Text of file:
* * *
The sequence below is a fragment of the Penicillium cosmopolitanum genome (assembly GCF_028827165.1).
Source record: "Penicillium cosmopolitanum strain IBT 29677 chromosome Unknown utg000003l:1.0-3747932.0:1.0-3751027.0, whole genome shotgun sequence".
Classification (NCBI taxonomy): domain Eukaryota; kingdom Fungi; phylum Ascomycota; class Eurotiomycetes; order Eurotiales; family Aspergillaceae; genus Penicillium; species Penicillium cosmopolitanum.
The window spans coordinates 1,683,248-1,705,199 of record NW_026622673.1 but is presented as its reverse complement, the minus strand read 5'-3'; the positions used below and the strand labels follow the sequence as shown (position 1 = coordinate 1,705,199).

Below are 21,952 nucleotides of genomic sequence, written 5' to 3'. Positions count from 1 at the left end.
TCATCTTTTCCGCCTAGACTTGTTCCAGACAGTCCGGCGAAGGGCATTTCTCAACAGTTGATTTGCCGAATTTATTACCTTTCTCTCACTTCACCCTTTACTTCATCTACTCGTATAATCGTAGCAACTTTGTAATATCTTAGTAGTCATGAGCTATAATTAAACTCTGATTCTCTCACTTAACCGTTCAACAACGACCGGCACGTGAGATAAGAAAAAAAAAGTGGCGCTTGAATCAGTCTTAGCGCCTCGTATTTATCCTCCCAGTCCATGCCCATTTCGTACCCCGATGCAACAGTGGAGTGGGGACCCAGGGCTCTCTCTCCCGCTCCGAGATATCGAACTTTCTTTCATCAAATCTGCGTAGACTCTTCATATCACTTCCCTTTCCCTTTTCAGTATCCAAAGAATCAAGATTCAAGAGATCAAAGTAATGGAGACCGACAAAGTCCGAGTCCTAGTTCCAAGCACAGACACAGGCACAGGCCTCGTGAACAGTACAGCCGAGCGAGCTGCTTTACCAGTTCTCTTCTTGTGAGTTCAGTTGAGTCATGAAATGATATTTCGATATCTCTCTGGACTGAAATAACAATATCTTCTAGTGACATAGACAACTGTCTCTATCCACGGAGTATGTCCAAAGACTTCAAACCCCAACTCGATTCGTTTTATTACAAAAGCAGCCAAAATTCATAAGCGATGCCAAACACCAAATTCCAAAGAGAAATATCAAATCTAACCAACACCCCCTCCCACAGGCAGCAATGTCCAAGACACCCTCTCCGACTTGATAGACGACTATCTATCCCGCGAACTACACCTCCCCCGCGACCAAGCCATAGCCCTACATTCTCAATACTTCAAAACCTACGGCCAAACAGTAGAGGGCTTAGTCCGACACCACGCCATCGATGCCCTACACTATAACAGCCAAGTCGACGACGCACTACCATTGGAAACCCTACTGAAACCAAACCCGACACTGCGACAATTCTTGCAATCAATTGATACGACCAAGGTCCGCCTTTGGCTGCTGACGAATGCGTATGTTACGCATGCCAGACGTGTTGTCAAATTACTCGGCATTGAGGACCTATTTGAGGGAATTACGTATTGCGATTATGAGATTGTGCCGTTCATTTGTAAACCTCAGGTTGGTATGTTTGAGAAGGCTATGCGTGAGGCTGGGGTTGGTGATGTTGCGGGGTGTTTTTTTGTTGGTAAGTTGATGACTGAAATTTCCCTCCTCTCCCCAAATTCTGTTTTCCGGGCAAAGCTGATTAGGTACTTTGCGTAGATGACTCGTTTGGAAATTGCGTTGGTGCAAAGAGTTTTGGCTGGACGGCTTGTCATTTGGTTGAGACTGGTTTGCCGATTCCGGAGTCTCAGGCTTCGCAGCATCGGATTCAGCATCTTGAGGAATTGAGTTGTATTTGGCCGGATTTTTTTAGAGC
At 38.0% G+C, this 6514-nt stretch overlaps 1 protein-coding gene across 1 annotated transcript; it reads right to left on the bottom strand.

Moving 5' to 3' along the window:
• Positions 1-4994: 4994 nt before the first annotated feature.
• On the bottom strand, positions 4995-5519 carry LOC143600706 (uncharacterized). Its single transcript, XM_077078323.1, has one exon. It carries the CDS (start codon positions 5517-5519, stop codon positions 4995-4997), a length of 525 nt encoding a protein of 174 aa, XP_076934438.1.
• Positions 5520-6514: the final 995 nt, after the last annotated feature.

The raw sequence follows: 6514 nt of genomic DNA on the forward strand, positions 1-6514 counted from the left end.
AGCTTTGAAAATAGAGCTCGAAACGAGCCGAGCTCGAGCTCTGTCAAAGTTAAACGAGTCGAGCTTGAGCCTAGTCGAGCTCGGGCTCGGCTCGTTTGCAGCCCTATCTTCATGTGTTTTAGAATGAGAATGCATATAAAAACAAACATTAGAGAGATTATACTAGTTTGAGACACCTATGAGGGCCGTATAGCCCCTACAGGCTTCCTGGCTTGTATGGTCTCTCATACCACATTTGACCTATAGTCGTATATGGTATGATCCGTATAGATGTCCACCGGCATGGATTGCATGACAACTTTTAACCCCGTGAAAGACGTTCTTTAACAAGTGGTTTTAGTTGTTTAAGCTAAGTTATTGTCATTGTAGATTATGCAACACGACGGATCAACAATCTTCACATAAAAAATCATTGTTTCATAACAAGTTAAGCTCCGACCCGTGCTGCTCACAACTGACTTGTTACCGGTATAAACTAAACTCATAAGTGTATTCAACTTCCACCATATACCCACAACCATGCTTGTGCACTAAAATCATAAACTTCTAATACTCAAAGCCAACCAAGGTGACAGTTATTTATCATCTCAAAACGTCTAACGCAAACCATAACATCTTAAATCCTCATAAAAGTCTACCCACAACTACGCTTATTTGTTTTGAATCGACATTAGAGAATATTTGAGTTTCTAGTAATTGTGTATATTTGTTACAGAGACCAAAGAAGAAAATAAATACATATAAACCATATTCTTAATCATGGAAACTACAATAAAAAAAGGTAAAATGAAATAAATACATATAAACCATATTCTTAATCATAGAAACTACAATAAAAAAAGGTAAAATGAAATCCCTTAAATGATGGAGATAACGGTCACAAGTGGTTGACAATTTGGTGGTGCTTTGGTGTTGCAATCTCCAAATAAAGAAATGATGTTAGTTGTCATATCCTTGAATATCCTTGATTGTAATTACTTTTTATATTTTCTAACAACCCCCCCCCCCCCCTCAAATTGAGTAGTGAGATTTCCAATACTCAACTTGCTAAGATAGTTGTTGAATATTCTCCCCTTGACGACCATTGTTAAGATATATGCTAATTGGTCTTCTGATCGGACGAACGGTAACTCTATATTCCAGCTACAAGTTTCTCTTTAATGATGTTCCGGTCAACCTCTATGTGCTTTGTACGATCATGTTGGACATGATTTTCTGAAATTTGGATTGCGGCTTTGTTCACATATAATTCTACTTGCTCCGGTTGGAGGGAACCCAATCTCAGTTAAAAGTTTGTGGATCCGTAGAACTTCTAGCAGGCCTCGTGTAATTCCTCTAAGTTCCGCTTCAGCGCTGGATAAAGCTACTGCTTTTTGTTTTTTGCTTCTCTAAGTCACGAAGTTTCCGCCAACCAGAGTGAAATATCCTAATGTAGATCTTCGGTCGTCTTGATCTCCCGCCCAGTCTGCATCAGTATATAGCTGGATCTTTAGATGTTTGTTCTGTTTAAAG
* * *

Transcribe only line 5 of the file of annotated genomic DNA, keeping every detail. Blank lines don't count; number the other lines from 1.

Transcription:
Below are 21,952 nucleotides of genomic sequence, written 5' to 3'. Positions count from 1 at the left end.